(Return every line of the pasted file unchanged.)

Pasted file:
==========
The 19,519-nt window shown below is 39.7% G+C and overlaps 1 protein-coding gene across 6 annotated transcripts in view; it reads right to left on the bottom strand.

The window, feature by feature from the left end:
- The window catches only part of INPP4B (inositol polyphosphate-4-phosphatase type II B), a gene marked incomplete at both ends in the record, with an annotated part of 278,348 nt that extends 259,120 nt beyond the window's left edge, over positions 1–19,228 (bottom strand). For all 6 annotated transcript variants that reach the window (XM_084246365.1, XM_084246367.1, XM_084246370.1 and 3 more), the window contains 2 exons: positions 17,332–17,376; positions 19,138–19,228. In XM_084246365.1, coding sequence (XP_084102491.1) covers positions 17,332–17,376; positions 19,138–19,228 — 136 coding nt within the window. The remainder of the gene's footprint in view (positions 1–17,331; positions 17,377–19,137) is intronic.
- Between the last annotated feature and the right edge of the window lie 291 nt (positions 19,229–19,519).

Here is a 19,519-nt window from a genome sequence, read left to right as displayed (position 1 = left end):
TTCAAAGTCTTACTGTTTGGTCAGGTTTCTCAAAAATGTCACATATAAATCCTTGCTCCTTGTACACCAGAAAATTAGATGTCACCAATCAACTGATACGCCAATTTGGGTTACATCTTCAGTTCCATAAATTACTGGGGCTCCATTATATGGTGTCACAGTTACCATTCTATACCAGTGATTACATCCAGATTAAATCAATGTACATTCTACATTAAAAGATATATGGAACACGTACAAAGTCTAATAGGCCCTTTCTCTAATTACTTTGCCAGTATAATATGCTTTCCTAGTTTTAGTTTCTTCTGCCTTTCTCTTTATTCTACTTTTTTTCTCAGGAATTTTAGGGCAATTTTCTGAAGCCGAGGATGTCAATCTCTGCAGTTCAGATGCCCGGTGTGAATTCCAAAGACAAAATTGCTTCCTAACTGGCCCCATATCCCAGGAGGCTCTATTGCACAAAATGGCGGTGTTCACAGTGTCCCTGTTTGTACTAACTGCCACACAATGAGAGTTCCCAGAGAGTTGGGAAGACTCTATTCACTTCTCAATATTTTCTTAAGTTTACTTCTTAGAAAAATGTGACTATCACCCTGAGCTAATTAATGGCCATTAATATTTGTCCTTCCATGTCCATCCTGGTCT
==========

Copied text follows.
The 19,519-nt window shown below is 39.7% G+C and overlaps 1 protein-coding gene across 6 annotated transcripts in view; it reads right to left on the bottom strand.

The window, feature by feature from the left end:
- The window catches only part of INPP4B (inositol polyphosphate-4-phosphatase type II B), a gene marked incomplete at both ends in the record, with an annotated part of 278,348 nt that extends 259,120 nt beyond the window's left edge, over positions 1–19,228 (bottom strand). For all 6 annotated transcript variants that reach the window (XM_084246365.1, XM_084246367.1, XM_084246370.1 and 3 more), the window contains 2 exons: positions 17,332–17,376; positions 19,138–19,228. In XM_084246365.1, coding sequence (XP_084102491.1) covers positions 17,332–17,376; positions 19,138–19,228 — 136 coding nt within the window. The remainder of the gene's footprint in view (positions 1–17,331; positions 17,377–19,137) is intronic.
- Between the last annotated feature and the right edge of the window lie 291 nt (positions 19,229–19,519).

Here is a 19,519-nt window from a genome sequence, read left to right as displayed (position 1 = left end):
TTCAAAGTCTTACTGTTTGGTCAGGTTTCTCAAAAATGTCACATATAAATCCTTGCTCCTTGTACACCAGAAAATTAGATGTCACCAATCAACTGATACGCCAATTTGGGTTACATCTTCAGTTCCATAAATTACTGGGGCTCCATTATATGGTGTCACAGTTACCATTCTATACCAGTGATTACATCCAGATTAAATCAATGTACATTCTACATTAAAAGATATATGGAACACGTACAAAGTCTAATAGGCCCTTTCTCTAATTACTTTGCCAGTATAATATGCTTTCCTAGTTTTAGTTTCTTCTGCCTTTCTCTTTATTCTACTTTTTTTCTCAGGAATTTTAGGGCAATTTTCTGAAGCCGAGGATGTCAATCTCTGCAGTTCAGATGCCCGGTGTGAATTCCAAAGACAAAATTGCTTCCTAACTGGCCCCATATCCCAGGAGGCTCTATTGCACAAAATGGCGGTGTTCACAGTGTCCCTGTTTGTACTAACTGCCACACAATGAGAGTTCCCAGAGAGTTGGGAAGACTCTATTCACTTCTCAATATTTTCTTAAGTTTACTTCTTAGAAAAATGTGACTATCACCCTGAGCTAATTAATGGCCATTAATATTTGTCCTTCCATGTCCATCCTGGTCT